Friday, 29 July 2016

The Vanishing Tuttons of Othery

Clevedon was grey and a bit drizzly. 

Once there, I didn't much feel like walking Poets' Walk and neither did Ted. 

I toyed with the idea of going back home, but the combined presence of a decorator, open tins of gloss paint and a bored-er collie lacked appeal. On a whim I turned south on the M5 and headed for Othery on the Somerset Levels. 

Why Othery? Well, some months ago, I learnt that my maternal great-grandmother's family came from there when the last will and testament of George Tutton, my great-great-great-great-great grandfather, surfaced amongst my late Uncle's papers. 

Now I'm passionate about genealogy but only if someone else is doing the leg-work, as it would take from precious poetry time, so I didn't really have a plan, other than to wander around the churchyard looking at headstones. 

Some of them were sunken ... 

...some colonised ... 

... some weathered ...
... or broken beyond legibility ... 

... and Ted wasn't always the most helpful of assistants ... 

but I did have quite a list of names after a while, including Hamblin, Baker, Pester, Lockyer, Tucker, Fox, Kiddle, Keirle, Savidge, Gotfrey, Tremlett, Goodson, Chard, Winslade, Thresher, Jeffery, Lovibond, Jones ... but no Tuttons.

And so into the Church of St Michael, with its carving over the doorway, now bereft of the nest which was there when I visited in 2008.

This time I opened the door with its heavy latch, massive key hole and sanctuary ring with due reverence, knowing that my ancestors would have touched this iron and wood, pushed against the heft of it also. 

Inside there were lots of memorials. I spotted more Lockyers and Chards, Merriotts, Rouses, Herrings, Shiptons, Robertses,  but no Tuttons - not surprising, I suppose, given that they were farm labourers.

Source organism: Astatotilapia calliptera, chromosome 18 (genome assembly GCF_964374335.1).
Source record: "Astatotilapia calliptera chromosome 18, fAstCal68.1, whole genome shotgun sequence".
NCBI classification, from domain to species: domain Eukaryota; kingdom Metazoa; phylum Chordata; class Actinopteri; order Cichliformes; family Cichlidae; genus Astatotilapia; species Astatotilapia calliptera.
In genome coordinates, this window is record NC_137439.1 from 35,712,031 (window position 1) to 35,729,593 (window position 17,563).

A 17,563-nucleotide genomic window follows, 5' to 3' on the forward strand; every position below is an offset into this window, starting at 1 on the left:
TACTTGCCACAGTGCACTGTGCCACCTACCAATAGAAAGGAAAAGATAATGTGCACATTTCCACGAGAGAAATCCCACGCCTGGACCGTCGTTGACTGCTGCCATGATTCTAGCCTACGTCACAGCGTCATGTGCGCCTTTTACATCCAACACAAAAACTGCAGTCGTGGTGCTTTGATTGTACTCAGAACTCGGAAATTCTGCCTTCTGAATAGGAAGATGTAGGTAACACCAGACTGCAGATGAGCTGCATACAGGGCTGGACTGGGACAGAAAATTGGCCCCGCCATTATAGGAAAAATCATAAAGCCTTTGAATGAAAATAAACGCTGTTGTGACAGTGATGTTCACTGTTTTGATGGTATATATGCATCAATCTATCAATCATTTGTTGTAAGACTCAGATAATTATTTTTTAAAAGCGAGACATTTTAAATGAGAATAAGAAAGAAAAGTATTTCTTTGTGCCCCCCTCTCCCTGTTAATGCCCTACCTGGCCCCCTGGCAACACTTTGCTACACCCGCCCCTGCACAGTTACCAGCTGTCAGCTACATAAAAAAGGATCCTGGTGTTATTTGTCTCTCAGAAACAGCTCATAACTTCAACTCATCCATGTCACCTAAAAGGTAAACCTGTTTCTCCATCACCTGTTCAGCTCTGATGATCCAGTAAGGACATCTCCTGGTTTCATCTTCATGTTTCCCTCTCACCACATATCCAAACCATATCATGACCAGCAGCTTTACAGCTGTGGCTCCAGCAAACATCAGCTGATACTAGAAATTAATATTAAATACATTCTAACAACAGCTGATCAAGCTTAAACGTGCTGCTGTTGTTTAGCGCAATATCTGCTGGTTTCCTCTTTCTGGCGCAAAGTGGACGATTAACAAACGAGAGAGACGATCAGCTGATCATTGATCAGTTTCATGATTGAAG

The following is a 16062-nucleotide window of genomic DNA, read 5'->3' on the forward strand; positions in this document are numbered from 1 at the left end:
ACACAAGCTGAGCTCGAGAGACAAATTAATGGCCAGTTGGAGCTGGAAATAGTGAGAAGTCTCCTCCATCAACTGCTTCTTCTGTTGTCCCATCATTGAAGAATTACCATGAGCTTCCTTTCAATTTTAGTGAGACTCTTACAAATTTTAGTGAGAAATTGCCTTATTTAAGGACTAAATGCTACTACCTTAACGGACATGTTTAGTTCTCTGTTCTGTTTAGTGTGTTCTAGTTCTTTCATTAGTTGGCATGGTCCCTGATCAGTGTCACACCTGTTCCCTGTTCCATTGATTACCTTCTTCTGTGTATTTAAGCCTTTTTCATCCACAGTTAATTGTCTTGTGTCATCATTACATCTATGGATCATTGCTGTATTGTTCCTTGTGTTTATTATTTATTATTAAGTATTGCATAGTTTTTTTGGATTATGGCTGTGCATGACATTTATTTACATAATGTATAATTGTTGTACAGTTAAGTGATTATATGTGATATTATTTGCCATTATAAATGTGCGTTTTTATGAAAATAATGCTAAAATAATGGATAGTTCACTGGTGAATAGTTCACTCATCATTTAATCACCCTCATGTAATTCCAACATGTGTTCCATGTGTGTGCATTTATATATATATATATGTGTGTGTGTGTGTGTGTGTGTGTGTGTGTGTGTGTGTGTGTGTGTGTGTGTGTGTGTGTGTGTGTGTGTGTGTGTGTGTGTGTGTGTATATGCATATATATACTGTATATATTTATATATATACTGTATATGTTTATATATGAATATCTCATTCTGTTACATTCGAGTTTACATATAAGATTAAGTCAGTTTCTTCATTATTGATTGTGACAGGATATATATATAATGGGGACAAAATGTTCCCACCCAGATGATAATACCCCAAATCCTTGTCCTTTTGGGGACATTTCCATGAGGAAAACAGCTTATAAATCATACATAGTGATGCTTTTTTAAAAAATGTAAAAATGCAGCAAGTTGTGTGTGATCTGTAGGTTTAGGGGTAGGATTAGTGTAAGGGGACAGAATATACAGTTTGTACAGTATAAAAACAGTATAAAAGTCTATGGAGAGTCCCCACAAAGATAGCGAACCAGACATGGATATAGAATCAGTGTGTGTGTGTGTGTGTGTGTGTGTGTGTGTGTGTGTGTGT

On the Great War memorial plaque, Goodson, Tucker, Pester and others, but no Tuttons. And none on the handwritten Roll of Honour either. 

I turned my attention to other things, like the carved bench ends, some from the 14th century, some the 17th and some the 19th. Here's St Michael, still slaying the dragon. 

And there was a little mediaeval glass too - three of the four Doctors of the Latin Church, namely Ss Gregory, Jerome and Augustine (but no Ambrose). 

I got a bit excited when I noticed the angel roof in the chancel, but it's a lot more modern than other ones I've seen in Somerset; according to the church guide, that part of the church was almost completely rebuilt in Victorian times, and these angels date from 1851-52. Two of the windows there are boarded up, so it was a bit too dark to get a decent photo.  

There were some now familiar names in the church guide: Merriot, Chard, Keirle, Baker, Lockyer, and even a William Button, Bishop of Bath and Wells in 1268. But noTuttons.

I know, I should look in the Parish Rolls. Well, maybe when I've retired. 

Time to leave. I toyed briefly with the idea of taking the hound for a run on Berrow beach but it was still dank and overcast, so I settled on a more minor detour to the village of Watchfield and some liquid sunshine instead.

No comments:

Post a Comment